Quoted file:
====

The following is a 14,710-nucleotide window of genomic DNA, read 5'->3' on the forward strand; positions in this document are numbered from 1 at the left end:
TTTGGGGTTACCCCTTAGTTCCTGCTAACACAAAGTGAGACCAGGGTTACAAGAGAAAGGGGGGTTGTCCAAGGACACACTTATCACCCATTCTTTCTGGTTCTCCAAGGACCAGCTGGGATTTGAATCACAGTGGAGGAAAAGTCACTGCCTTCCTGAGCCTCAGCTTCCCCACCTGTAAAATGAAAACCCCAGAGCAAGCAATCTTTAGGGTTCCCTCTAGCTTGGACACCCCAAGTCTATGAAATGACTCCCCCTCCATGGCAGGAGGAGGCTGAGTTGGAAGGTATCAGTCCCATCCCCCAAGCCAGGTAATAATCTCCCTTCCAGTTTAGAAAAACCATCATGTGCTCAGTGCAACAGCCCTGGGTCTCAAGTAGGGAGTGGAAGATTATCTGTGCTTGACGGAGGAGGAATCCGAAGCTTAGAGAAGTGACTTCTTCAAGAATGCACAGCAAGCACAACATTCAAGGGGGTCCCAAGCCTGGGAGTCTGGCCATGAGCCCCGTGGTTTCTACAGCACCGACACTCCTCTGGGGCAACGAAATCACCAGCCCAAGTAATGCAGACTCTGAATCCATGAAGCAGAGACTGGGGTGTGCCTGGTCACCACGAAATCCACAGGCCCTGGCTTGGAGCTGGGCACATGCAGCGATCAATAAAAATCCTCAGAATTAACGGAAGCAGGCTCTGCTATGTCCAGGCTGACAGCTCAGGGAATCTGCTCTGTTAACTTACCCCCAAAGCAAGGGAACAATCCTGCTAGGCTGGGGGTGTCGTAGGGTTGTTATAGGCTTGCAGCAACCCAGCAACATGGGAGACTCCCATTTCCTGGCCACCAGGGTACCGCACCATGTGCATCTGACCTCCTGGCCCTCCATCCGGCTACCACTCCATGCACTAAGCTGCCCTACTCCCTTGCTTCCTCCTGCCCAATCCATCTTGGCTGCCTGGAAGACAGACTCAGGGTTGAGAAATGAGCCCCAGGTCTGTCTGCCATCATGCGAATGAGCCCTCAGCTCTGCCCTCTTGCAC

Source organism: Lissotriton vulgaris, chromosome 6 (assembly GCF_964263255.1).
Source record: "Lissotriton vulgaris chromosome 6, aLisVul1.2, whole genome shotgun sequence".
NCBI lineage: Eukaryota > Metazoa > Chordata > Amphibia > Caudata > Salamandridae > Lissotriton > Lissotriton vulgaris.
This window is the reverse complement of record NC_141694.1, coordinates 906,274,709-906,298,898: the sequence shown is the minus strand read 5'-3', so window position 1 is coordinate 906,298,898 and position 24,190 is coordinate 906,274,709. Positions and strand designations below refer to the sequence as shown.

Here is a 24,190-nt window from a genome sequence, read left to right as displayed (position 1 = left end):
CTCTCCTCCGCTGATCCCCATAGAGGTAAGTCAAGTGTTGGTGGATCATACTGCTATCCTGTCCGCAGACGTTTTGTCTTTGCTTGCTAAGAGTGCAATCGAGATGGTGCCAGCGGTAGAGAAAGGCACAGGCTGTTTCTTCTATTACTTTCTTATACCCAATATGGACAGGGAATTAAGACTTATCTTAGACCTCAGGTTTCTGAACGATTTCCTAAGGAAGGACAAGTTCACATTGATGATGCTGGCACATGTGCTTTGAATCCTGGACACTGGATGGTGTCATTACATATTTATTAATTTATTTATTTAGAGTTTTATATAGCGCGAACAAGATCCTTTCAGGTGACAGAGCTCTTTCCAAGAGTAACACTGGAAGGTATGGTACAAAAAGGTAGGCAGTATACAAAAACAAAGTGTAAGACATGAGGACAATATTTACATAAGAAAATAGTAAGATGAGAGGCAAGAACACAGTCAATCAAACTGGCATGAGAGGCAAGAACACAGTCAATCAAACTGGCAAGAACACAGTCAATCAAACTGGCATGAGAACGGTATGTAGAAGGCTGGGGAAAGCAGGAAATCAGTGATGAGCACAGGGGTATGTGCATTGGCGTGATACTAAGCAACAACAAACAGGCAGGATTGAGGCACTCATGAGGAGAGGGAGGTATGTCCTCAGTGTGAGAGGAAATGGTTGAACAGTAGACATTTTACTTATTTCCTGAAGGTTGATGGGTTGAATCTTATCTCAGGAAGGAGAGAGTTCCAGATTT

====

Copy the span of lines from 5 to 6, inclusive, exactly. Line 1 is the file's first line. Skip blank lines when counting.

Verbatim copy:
NCBI lineage: Eukaryota > Metazoa > Chordata > Amphibia > Caudata > Salamandridae > Lissotriton > Lissotriton vulgaris.
This window is the reverse complement of record NC_141694.1, coordinates 906,274,709-906,298,898: the sequence shown is the minus strand read 5'-3', so window position 1 is coordinate 906,298,898 and position 24,190 is coordinate 906,274,709. Positions and strand designations below refer to the sequence as shown.